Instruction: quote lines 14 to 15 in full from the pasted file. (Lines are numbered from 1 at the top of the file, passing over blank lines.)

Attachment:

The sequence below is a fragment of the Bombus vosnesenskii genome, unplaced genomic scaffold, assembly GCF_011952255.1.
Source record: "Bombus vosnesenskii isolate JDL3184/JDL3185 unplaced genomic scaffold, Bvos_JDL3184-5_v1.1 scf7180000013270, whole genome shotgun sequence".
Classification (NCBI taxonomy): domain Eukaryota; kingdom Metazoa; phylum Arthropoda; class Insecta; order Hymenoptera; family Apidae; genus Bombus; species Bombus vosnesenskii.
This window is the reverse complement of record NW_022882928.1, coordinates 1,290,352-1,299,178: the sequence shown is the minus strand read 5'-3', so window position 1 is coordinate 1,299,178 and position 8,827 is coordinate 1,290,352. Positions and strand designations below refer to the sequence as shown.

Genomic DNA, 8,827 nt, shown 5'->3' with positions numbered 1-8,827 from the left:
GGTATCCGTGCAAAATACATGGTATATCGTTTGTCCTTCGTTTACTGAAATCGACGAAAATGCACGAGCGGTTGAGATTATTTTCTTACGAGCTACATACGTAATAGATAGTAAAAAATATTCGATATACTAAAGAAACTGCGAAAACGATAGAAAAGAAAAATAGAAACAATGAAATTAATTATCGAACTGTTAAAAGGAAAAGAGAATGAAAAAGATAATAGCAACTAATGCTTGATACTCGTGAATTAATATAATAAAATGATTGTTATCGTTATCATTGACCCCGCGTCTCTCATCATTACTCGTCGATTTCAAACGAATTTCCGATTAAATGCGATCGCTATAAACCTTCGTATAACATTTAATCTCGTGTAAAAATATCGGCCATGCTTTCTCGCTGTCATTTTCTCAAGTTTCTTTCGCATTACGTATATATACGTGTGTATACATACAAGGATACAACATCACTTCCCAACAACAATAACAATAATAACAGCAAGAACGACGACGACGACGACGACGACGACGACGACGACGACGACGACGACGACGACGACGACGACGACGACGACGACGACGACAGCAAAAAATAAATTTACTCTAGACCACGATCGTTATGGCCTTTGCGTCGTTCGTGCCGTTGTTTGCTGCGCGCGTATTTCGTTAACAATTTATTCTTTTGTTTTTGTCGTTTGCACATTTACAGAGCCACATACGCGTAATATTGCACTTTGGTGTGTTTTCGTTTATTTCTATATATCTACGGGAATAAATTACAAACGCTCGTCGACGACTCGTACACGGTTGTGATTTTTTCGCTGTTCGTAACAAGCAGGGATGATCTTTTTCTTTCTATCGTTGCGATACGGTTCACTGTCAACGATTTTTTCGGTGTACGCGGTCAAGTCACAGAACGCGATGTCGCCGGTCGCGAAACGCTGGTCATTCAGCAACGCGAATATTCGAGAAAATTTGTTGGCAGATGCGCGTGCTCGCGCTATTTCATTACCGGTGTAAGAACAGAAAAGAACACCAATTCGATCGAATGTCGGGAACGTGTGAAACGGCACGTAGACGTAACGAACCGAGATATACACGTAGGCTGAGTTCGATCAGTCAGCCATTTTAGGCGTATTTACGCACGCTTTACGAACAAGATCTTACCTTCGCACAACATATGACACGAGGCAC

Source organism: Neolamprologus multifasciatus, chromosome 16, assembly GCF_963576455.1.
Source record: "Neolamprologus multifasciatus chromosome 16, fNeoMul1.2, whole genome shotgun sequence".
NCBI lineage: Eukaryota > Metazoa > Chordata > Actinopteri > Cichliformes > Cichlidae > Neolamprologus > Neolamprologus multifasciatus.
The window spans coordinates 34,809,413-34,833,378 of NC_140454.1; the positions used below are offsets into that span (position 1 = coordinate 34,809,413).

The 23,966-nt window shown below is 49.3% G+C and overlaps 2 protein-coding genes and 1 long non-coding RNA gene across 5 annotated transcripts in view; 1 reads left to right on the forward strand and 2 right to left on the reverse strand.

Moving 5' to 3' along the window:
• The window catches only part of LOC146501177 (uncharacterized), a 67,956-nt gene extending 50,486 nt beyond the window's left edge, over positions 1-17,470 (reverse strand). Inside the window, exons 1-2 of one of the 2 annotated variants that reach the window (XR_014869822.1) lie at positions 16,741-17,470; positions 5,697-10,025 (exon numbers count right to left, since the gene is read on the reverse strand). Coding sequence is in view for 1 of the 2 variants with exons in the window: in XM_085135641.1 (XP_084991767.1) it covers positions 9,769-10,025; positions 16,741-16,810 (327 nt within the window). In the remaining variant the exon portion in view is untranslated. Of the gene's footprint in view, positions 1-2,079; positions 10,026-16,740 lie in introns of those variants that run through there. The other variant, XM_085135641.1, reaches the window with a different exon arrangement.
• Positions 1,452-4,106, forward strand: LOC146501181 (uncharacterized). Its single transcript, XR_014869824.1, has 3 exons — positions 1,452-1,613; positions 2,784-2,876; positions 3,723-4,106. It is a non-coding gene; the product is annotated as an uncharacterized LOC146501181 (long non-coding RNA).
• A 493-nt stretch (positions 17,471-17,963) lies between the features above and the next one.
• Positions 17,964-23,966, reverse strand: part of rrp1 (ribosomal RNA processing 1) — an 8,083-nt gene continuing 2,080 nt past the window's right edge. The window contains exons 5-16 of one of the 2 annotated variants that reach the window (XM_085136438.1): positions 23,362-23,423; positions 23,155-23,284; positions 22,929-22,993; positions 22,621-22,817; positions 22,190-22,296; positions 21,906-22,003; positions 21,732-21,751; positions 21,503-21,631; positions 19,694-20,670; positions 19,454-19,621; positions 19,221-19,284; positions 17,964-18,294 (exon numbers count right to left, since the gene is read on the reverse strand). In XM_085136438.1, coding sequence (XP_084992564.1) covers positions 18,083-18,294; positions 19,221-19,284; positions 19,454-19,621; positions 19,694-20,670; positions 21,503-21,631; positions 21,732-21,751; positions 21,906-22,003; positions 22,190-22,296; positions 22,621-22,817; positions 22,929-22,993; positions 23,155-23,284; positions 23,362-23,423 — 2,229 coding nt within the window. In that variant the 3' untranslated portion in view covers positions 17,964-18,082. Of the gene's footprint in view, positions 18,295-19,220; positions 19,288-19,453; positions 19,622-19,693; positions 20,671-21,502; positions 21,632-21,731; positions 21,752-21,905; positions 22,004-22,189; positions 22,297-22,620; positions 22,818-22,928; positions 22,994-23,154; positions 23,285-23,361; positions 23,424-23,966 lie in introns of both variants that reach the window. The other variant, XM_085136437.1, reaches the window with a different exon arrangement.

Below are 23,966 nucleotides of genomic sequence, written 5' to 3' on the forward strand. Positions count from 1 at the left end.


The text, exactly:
• Positions 1,452-4,106, forward strand: LOC146501181 (uncharacterized). Its single transcript, XR_014869824.1, has 3 exons — positions 1,452-1,613; positions 2,784-2,876; positions 3,723-4,106. It is a non-coding gene; the product is annotated as an uncharacterized LOC146501181 (long non-coding RNA).
• A 493-nt stretch (positions 17,471-17,963) lies between the features above and the next one.